Home » Some Jobs Linked to Higher Risk of Rheumatoid Arthritis

Some Jobs Linked to Higher Risk of Rheumatoid Arthritis

by Paul-Martin Foss

Recently-published research has indicated that certain occupations may elevate the risk of workers developing rheumatoid arthritis. The study analyzed several thousand people in Sweden and suggested that exposure to certain airborne agents may contribute to the risk of developing rheumatoid arthritis.

Rheumatoid arthritis is an autoimmune disease that causes chronic inflammation of the body’s joints. It is caused by the body’s immune system attacking the body’s own tissues. While most cases of rheumatoid arthritis affect the joints of the hands and feet, it can also affect the knees, elbows, and even the skin, heart, lungs, and blood vessels.

There is no cure for rheumatoid arthritis, and treatments against the disease normally only seek to counteract the pain and swelling that the disease causes. The causes of rheumatoid arthritis are largely unknown, although it is believed that certain individuals are genetically predisposed to developing the disease and that environmental factors may play a role in triggering the disease’s development.

In this Swedish study, it was found that male workers in the manufacturing sector had higher risks of developing rheumatoid arthritis than men who worked in professional, administrative, and technical occupations. The highest risk was among men who were bricklayers and concrete workers, who had triple the risk of developing rheumatoid arthritis. Male electronics workers and material handlers had double the risk of developing rheumatoid arthritis.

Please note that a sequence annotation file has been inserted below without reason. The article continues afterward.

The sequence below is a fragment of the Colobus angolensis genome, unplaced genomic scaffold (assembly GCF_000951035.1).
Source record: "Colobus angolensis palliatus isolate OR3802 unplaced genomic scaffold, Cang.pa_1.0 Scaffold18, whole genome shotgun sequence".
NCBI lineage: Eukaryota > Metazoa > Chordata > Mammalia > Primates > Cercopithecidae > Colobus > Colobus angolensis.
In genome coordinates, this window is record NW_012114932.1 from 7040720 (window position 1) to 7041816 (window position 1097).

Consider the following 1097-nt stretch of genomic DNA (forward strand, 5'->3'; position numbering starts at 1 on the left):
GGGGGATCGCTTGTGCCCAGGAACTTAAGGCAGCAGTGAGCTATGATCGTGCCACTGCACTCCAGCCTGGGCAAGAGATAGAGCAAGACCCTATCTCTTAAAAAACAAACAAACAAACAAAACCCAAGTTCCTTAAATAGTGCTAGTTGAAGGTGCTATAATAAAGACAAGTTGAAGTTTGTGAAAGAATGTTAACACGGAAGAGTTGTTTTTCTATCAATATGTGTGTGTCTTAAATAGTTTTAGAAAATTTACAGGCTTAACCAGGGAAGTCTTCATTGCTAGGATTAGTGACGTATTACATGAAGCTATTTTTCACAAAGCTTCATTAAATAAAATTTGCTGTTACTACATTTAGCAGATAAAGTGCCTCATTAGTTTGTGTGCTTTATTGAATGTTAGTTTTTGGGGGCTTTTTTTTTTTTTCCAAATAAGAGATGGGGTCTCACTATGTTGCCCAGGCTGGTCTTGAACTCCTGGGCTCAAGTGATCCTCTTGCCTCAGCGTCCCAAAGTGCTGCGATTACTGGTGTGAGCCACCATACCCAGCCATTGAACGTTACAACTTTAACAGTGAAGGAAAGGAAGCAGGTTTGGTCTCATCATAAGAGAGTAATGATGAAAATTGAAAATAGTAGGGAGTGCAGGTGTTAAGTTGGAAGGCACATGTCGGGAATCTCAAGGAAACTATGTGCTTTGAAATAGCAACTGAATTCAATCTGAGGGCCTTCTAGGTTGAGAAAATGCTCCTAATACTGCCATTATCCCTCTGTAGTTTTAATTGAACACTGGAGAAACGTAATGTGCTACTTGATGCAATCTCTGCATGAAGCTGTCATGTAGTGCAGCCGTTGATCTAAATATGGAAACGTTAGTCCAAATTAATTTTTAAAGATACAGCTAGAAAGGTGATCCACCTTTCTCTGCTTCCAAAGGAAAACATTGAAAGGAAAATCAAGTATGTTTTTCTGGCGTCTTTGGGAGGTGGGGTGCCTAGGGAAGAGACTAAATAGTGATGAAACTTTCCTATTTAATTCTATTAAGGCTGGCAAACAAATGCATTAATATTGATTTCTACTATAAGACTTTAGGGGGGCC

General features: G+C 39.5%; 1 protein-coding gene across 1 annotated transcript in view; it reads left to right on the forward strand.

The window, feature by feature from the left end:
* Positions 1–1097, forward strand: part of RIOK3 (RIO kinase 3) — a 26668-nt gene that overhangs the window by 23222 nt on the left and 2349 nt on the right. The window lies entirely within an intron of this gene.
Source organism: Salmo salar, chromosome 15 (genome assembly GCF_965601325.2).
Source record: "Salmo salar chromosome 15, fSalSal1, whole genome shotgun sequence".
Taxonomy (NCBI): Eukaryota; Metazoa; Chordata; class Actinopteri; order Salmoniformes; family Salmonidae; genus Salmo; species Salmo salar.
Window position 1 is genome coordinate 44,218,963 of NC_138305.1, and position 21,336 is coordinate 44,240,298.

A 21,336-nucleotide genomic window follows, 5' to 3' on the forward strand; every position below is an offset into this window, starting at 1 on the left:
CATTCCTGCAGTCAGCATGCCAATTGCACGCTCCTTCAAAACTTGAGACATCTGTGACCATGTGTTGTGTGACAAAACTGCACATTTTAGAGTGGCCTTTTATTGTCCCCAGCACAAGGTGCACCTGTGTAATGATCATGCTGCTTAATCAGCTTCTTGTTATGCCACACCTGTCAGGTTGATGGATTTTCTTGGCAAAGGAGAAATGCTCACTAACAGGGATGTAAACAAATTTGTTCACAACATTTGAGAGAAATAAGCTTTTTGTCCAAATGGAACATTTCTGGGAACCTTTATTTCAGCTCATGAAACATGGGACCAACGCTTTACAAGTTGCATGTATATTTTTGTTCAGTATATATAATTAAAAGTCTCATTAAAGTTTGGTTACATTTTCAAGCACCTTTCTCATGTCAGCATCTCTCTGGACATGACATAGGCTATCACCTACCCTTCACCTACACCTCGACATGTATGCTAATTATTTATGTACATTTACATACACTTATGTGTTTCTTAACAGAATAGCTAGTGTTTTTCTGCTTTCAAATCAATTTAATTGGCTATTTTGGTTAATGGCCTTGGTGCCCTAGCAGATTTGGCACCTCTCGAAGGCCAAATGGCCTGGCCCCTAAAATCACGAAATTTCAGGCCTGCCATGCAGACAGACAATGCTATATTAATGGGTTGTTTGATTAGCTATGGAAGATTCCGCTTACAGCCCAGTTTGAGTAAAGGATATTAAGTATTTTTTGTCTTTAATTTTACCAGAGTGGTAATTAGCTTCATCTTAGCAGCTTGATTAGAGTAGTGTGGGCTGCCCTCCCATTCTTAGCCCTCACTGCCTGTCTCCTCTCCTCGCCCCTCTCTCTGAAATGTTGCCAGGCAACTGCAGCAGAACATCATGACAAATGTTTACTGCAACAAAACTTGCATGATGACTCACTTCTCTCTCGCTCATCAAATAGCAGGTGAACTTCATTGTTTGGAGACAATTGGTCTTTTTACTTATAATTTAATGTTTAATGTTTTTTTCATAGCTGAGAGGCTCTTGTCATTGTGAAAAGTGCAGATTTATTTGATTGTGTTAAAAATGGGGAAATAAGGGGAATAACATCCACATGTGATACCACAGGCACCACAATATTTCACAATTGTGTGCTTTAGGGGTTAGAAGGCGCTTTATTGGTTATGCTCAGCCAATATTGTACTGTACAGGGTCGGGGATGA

The same effects weren’t seen among female blue collar workers, most likely because of the relatively small number of women working in those industries. The highest risk of developing rheumatoid arthritis among women was found among nurses and nurse attendants.

The researchers controlled for smoking, alcohol consumption, educational level, and body mass index, all of which are factors that contribute to development of rheumatoid arthritis. The fact that they found elevated risk of developing rheumatoid arthritis even after controlling for those other factors seems to indicate that those occupations expose workers to environmental factors that may trigger rheumatoid arthritis in those genetically susceptible to the disease. In particular, the researchers singled out the exposure to noxious airborne agents in those industries that showed the highest risk of developing rheumatoid arthritis.

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